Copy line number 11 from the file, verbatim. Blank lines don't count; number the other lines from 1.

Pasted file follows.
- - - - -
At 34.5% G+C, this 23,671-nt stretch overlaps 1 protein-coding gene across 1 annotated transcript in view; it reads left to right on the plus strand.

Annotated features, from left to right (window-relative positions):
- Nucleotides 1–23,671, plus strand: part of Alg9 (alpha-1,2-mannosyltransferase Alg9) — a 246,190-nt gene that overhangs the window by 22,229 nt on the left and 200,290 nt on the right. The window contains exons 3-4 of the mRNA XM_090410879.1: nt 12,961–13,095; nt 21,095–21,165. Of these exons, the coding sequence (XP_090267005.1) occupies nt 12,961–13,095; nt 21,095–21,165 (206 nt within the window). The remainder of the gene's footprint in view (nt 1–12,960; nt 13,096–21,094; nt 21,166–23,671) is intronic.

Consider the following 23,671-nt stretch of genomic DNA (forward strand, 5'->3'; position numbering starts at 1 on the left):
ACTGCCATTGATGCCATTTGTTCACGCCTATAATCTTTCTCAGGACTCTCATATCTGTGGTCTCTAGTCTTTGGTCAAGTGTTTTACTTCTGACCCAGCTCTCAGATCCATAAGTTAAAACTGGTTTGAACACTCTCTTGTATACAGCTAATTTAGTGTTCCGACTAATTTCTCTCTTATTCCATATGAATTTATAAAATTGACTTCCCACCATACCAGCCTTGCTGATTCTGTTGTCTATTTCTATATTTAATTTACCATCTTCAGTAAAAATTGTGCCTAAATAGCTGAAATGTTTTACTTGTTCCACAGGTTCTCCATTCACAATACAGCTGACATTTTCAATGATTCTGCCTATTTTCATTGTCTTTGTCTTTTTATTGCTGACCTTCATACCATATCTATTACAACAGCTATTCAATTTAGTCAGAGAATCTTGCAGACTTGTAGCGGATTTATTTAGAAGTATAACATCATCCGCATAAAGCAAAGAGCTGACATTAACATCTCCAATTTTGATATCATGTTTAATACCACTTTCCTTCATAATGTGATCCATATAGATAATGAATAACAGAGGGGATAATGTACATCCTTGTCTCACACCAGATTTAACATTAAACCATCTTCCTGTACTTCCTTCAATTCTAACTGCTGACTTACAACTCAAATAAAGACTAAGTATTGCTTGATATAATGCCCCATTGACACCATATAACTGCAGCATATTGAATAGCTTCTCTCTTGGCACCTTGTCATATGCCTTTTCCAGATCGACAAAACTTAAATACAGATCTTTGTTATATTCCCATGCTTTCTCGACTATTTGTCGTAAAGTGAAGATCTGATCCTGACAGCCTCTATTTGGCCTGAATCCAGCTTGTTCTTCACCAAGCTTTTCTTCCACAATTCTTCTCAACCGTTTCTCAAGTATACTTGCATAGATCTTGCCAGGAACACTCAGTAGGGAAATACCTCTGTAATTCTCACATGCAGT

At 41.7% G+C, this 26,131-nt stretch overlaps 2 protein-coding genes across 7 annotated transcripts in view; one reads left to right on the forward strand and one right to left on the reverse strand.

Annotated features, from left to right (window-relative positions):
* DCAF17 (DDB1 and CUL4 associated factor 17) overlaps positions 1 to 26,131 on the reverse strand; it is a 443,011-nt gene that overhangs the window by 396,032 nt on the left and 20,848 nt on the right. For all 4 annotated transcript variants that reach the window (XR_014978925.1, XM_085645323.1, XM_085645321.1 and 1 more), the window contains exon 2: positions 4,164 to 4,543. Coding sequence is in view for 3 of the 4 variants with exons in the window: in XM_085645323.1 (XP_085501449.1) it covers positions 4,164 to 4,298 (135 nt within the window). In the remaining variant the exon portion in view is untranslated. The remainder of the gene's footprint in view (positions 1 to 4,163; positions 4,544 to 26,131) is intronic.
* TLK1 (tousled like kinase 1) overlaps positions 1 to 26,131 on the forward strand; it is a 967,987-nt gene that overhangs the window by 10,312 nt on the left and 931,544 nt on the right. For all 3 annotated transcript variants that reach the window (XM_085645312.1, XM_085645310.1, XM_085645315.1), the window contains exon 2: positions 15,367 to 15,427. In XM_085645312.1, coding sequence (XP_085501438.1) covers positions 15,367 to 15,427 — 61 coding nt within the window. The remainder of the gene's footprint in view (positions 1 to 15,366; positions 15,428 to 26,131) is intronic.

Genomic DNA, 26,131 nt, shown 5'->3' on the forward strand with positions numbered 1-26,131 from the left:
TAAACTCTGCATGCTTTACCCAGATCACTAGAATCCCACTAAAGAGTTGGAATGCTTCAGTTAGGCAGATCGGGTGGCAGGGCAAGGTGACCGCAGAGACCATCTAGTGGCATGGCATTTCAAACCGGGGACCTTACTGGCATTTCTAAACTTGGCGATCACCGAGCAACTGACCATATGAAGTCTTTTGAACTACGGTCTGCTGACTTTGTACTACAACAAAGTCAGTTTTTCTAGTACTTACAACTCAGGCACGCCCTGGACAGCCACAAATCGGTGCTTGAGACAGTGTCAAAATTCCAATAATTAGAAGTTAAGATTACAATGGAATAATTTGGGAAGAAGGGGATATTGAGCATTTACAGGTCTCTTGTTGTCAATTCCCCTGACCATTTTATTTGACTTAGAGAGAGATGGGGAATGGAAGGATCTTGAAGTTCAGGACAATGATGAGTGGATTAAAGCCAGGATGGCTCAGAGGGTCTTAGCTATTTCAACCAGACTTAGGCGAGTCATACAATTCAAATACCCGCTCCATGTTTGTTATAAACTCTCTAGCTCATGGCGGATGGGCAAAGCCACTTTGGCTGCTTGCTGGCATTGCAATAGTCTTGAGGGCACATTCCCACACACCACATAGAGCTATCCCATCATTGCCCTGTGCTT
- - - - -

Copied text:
TAAACTCTGCATGCTTTACCCAGATCACTAGAATCCCACTAAAGAGTTGGAATGCTTCAGTTAGGCAGATCGGGTGGCAGGGCAAGGTGACCGCAGAGACCATCTAGTGGCATGGCATTTCAAACCGGGGACCTTACTGGCATTTCTAAACTTGGCGATCACCGAGCAACTGACCATATGAAGTCTTTTGAACTACGGTCTGCTGACTTTGTACTACAACAAAGTCAGTTTTTCTAGTACTTACAACTCAGGCACGCCCTGGACAGCCACAAATCGGTGCTTGAGACAGTGTCAAAATTCCAATAATTAGAAGTTAAGATTACAATGGAATAATTTGGGAAGAAGGGGATATTGAGCATTTACAGGTCTCTTGTTGTCAATTCCCCTGACCATTTTATTTGACTTAGAGAGAGATGGGGAATGGAAGGATCTTGAAGTTCAGGACAATGATGAGTGGATTAAAGCCAGGATGGCTCAGAGGGTCTTAGCTATTTCAACCAGACTTAGGCGAGTCATACAATTCAAATACCCGCTCCATGTTTGTTATAAACTCTCTAGCTCATGGCGGATGGGCAAAGCCACTTTGGCTGCTTGCTGGCATTGCAATAGTCTTGAGGGCACATTCCCACACACCACATAGAGCTATCCCATCATTGCCCTGTGCTT